Aaron's Ohtahara (www.ohtahara.org) was founded in 2010 by Daniel and Brianne McDonald.  After their twin boys were born, one of them, Aaron, was diagnosed with Ohtahara Syndrome (OS).  It was not an easy diagnosis to hear let alone find.  After hearing OS as Aaron's diagnosis, Brianne found an online Yahoo! Email group and joined immediately.  Her welcome was heartwarming during such a terrible period of time, she found so much support among the members.  Outside of the email group, not a lot of information was to be found on OS.  What was found was very dark and although that is one aspect of OS, Brianne and Dan felt there were many more aspects. That was the beginning of Aaron's Ohtahara.  Today, Aaron's Ohtahara is reaching out to these families, offering support, guiding any new families to the online support groups if not already found, as well as offering care packages to the families.  The objectives of our organization are to help support the families with children diagnosed with OS, to bring awareness throughout the world, and to help support and fund any research actively being completed regarding Ohtahara Syndrome.  The following is an essay by co-founder Brianne McDonald on her experience with Aaron’s diagnosis of Ohtahara syndrome

Initially, Aaron seemed so healthy.  He had a great color and a healthy cry, nothing abnormal. My husband was the first to notice that something was not normal.  He described to me with a note of worry in his voice, a very rhythmic movement that Aaron was doing.  These movements did not last long and when they did occur no one was in the room with us to witness.  My husband began recording these movements on our cellphone and camera to show the doctors.  We were told it was a newborn reflex, commonly called the startle reflex.  Aaron's head, arms, and legs would come together, as if he were doing a full body crunch.  This only lasted a minute or two in the beginning but as we would soon learn, it would progress to a much more serious matter.  My lactation consultant was the first to see these movements.  I told the nurse, "these are the movements we have been telling you about." My eyes are filled with tears again, this time with such a sadness and a worry for my son.  Aaron is taken from me and brought to the NICU at the hospital where he is being observed for any more signs of this activity.  At this time, we are told that Aaron is having seizures.  About twenty minutes later, my husband, who had been with Aaron in the NICU, came back to my room, now with tears of his own. I can not see my husband cry, without tearing up myself.  I am already wiping tears from my eyes when he tells me that Aaron had a seizure and stopped breathing.  He describes for me the seizure and then the heroic actions of the nurse practitioner, who began lifesaving measures for Aaron. He tells me Aaron is breathing now on his own and his heart did not stop.  As he is telling me, our nurse comes into the room. Such a sweet woman, with kind eyes, and a huge heart.  My husband later tells me, that she was even crying.  She sits down on the bed with me, pats my leg, tells me Aaron is okay, and asks me if I feel up to going to the NICU to see him. I can say, nothing would keep me away from that room, nothing.  She gave me a hug as I slowly and painfully got up from the bed and into the wheelchair.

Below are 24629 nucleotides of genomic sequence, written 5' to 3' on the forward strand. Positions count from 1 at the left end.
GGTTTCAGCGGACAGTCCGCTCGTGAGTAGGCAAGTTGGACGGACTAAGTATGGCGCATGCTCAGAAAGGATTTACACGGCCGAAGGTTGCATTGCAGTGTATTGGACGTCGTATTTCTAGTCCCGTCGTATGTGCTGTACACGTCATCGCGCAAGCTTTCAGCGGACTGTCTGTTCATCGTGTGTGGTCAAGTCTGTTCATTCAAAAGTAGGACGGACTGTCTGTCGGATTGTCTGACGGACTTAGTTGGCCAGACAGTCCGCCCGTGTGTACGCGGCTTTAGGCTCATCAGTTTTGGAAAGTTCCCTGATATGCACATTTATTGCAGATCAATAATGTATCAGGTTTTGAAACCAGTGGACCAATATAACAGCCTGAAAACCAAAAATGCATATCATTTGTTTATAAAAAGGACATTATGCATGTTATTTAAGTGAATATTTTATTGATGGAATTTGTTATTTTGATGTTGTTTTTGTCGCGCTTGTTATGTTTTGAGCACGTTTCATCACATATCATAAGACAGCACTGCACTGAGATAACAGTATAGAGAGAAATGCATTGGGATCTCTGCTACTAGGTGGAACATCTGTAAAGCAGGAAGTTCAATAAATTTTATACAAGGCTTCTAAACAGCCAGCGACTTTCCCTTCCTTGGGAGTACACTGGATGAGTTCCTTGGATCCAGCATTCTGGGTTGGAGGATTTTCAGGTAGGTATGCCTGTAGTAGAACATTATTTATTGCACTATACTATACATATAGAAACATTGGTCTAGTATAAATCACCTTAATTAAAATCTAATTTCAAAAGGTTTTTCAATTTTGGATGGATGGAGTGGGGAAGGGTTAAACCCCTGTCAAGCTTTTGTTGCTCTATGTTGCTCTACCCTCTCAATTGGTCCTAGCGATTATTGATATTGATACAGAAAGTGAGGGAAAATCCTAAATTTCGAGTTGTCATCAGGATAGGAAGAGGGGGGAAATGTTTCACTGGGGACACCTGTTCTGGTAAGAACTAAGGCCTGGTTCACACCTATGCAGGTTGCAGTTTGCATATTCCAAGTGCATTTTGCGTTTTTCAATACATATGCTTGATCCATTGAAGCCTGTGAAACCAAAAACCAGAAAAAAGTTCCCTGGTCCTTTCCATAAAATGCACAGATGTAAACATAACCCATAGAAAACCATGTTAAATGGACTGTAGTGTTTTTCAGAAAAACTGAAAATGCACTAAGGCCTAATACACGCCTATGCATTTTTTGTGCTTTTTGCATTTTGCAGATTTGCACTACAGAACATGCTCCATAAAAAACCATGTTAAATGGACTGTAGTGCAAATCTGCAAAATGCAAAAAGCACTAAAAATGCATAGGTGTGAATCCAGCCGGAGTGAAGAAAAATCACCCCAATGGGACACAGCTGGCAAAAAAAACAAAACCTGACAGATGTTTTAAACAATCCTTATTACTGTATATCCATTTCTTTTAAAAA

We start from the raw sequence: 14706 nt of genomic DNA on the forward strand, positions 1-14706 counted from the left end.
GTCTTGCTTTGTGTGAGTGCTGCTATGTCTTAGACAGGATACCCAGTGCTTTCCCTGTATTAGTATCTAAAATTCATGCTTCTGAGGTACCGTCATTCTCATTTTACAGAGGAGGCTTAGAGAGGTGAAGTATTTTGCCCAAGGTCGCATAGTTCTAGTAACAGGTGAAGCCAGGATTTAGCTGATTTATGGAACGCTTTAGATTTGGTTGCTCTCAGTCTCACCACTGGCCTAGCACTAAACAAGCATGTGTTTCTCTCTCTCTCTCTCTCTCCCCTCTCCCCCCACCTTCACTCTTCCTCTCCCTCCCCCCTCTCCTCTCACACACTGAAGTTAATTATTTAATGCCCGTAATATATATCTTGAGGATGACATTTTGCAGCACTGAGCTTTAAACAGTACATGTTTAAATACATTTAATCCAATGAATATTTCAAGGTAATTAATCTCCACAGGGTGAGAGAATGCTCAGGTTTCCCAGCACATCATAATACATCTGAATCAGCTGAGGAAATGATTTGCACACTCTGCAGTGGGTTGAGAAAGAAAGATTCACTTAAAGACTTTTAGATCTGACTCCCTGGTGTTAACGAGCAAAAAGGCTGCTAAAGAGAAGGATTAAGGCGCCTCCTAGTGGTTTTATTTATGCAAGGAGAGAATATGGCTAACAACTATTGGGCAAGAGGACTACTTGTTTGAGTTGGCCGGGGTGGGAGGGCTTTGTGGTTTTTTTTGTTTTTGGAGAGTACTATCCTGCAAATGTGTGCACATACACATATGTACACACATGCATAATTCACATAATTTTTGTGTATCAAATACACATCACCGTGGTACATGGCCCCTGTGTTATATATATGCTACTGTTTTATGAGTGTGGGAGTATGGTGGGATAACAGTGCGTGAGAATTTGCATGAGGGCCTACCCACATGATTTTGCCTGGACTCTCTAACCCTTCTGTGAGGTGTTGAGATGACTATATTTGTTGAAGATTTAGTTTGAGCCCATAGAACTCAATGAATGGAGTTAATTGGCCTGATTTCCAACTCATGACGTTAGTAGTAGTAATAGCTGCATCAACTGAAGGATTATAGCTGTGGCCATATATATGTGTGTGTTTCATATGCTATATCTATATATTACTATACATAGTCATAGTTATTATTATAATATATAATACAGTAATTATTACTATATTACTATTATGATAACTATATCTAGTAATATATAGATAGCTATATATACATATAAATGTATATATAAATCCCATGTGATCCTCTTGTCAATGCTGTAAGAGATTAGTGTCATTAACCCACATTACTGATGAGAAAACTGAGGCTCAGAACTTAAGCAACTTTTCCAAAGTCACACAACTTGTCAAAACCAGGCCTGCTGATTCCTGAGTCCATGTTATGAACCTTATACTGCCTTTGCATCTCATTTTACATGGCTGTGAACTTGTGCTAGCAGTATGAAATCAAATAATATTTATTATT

My first sight of Aaron is him laying in the bassinet, with an IV now placed in his arm, the size of a doll's arm, and a small hat on his tiny, two day old head.  He looks calm, as he sleeps, so innocent and young.  I hold his little hand with my fingers and talk to him.  For the next week Aaron is in the NICU , placed on several medications, and has every test imaginable completed on him. Still through all this, we do not know what is wrong.  Yes, Aaron is having seizures, but why and what has caused them remain a mystery.  With discharge papers in hand, we leave for home, still wondering what will the future bring our little boy.

We were home for a few hours and Aaron began to seize again.  From this point on, I began a journal, to relay to the doctors, the frequency and duration of Aaron's seizures.  His seizures were now lasting five minutes or more and we had nothing to stop them.  Not knowing what was wrong and continuing to see seizures, my husband and I decided we were not going to wait any longer for another test or another medication. I called the neurologist and explained in detail the amount of seizures that Aaron was having on a daily basis, at this moment, six to eight clusters of seizures a day, each lasting almost 10 minutes in duration.  We were then told to come to Children's Hospital, where Aaron would be admitted and seen by more specialists.  Although it was another admission to a hospital and more tests to be done, this was the path that lead to our answers.